The Model 3 automatically locks and engages your alarm when you (Or rather your mobile phone) walk away from the car. Very handy but surprisingly this happens even when you nip into a shop leaving wives, kids and mother-in-laws inside. Quite quickly the alarm will go off.
The Model 3 alarm includes a playing a deafening level of a heavy metal type music inside the car. To avoid coming back to shaken passengers with ears ringing use dog mode or camp mode when you are going to leave the car. Accessed on via the climate menu they not only keep the car at temperature- they disable the alarm till you get back!
One thing that prevents the car locking
Rather embarrassingly I rang Tesla when my model 3 wouldn’t lock. Turned out I’d pressed to boot release then forgot..leaving it open. If the car doesn’t lock check boot and doors are properly closed!
Range & power consumption
Your model 3 gives you a standard fixed range figure based on Tesla’s average power consumption. On my dual motor thats 250 watts per mile but this could be different on your car. In some situations my car actually consumes anything from 180 to 350 watt hours per kWh. In my first 8,000 mainly winter miles the average has been 295 Wh/ mile.
Power consumption will be up (and range down) at higher motorway speeds, when you use aircon, heating, lights and wipers, and in cold weather.
Power consumption can be very low in warmer months without ac, downhill and on A roads and in motorway speed restrictions!
The Energy graph
- This takes up your map area on your screen so not ideal to keep up when you navigate but it has 2 modes
- Consumption gives you a big graph. There are 2 horizontal lines one of which is dotted. One shows the Tesla expected consumption eg 250W per mile and one shows your actual consumption. Looking at the expected consumption will tell you what consumption your standard range estimate is based on.. On one side it also tells your watt hours per mile over the last 5, 15 or 30 miles and at the other end an accurate estimate of your range based on that. Because this range is based on how much power you are actually using on this drive it is more accurate than the main Tesla range indicator
- Trip is much simpler. It shows what % of battery you have now and predicts how much you are predicted to have at your destination as a % of the battery.
Only if you have not upgraded to V11! Use the “cards” tab – wipers/trip/tyre pressures
The “cards” tab on the bottom right of the screen is handy for lots of things. By swishing left or right you get easy access to some useful stuff without navigating through menus including:
- If you want to set wiper speed manually it’s here. Pressing the button at the end of the indicator brings it to the front.
- The trip meter. Doesn’t sound that exciting but the trip meter is the best way to keep an eye on your energy consumption when on the road. Scrolling up and down gives consumption on this leg of a trip, since you charged, since you reset the trip meter and finally since the car was new. For example as a rule of thumb on my dual motor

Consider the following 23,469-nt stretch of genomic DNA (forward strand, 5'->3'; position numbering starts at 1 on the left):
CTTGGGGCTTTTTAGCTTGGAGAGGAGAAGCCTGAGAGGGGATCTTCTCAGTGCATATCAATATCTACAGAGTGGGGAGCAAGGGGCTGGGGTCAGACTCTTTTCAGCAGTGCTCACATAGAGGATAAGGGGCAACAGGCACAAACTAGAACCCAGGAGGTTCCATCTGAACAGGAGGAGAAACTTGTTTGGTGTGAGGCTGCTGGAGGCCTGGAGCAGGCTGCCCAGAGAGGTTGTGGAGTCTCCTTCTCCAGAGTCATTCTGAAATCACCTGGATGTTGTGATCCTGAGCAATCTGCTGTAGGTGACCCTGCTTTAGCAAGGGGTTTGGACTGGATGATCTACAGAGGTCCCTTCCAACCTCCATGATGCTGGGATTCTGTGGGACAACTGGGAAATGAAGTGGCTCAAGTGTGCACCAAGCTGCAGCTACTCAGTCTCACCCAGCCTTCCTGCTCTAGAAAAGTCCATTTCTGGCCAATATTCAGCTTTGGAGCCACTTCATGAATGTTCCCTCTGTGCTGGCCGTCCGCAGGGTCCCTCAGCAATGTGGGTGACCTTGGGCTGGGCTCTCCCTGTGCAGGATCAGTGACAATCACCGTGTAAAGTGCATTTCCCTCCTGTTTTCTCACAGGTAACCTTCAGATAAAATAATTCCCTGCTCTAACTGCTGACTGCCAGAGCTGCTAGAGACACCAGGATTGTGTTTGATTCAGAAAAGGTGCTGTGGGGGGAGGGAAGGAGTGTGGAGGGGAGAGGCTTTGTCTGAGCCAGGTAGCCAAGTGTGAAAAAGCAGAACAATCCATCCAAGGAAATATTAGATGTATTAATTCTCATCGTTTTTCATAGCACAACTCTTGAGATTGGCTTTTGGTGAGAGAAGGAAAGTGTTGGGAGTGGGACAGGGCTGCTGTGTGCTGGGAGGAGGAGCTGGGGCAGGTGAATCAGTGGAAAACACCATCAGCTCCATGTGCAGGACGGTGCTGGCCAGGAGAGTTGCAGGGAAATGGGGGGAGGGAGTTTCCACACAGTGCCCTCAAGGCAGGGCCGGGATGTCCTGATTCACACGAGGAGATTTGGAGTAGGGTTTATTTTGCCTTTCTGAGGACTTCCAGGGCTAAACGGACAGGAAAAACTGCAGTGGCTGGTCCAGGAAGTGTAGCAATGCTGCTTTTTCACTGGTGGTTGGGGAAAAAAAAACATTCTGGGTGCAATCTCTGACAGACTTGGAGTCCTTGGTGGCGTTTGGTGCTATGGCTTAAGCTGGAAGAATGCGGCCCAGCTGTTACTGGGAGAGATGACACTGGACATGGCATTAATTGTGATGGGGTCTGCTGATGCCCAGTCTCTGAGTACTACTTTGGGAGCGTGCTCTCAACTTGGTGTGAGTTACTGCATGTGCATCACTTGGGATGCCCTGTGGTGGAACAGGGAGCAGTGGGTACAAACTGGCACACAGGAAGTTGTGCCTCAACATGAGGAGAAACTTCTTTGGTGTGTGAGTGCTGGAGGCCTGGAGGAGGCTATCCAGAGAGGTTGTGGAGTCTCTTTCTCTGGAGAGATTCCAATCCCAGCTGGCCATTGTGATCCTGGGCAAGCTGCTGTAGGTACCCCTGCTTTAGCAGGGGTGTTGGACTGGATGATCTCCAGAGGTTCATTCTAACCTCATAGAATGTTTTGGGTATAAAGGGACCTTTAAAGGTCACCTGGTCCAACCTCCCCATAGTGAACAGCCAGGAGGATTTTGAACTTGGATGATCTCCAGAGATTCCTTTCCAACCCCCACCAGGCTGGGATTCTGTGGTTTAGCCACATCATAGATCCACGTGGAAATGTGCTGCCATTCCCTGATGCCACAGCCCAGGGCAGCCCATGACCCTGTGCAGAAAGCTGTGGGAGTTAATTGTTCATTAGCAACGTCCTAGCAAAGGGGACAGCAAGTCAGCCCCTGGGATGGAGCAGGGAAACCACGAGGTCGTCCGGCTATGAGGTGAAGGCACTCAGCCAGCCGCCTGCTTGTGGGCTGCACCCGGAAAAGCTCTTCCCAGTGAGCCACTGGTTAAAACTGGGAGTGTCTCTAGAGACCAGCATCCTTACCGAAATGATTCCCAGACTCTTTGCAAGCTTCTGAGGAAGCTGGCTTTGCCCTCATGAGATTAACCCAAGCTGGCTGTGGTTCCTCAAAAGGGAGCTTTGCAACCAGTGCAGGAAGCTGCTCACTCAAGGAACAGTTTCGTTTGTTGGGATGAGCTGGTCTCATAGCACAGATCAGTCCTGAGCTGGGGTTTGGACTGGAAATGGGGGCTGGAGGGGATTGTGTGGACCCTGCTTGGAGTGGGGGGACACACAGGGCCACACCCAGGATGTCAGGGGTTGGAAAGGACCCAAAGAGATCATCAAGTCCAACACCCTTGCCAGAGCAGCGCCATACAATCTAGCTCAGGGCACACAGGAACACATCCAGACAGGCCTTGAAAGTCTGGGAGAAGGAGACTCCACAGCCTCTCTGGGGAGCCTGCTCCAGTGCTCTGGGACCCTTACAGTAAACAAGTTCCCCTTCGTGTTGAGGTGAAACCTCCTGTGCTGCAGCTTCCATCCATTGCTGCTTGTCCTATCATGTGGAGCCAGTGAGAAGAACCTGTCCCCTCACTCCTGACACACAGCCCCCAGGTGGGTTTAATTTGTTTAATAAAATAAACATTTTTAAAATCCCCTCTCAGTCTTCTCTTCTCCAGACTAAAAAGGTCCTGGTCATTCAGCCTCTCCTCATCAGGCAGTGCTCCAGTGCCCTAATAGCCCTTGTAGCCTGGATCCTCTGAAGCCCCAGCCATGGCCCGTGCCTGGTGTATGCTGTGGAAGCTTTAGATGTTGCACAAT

- 250Wh per mile matches my Tesla average figure. If your Tesla is basing its range on a different level of power consumption (eg 225 Wh/mile then your real range will be decided by whether you are using more or less than that.
- 270-280Wh per mile is what you should get on the motorway in summer at around 70mph
- 290-350Wh per mile means you’re using more power because of speed or because higher power consumption of heating or aircon or outside temperature is cold. Remember at this level your range may be reduced from 300 mile to nearer 230!
- by contrast a warmer weather and long set of 50mph motorway roadworks may get your power usage near or even under 200Wh per mile. For that section you would be getting up to 375 miles of range if the roadworks were long enough!
- The tyre pressures are shown here.. swish right I think. They only work after you have started driving.
The Tesla App
App features you probably know about
The Tesla app has lots of features including:
- showing charging info and adjusting how full you want the battery and opening unlocking and opening your charge port
- booking a service
- turning on climate to heat or cool the car before you get in.
App features you might not expect
- Top of the list is (apart from summon which has to connect only on Bluetooth under EU regs!) your phone app connects to the car via mobile data connection. So you don’t have to be anywhere near the car to use them
- For example.. say a friend wants to drop off a parcel for you and you are on a train 40 miles away.. you can open the rear boot (wouldn’t recommend the frunk as it’s more awkward to close), they can put the item in the boot, close it and then you can lock it again.
- If you go into “controls” top left is “Vent”. Try clicking on it when you’re near the vehicle. You’ll see all 4 windows drop a couple of inches. This means you can start to cool the car on a hot day just before you reach it. You’ll see the button on the app now says close. So if you wonder if a window was left open on your Model 3 the app will tell you and you can close it.. from anywhere.. on the train.. in an airport lounge.. on the other side of the world.
- Sentry mode is the security feature that uses the cameras on the Model 3 to record suspicious activity. It works well but saps a lot of energy when active. I used it at Gatwick parking and lost around 100 miles of range in a week in winter. Thanks to the app I saw my range getting smaller and turned off sentry mode.. while I was in France!
- If you are planning to go somewhere in your Tesla then you can look up on your destination in google maps at home beforehand using any mobile device that has the Tesla app installed (this includes Tablets like ipads). Once you click on directions then click on the “…” next to the box saying current location you can send your destination to your car Navigation so when you get in its all ready to go.
We also have a review of our first 8,000 miles here and also tips on longer distance trips in an EV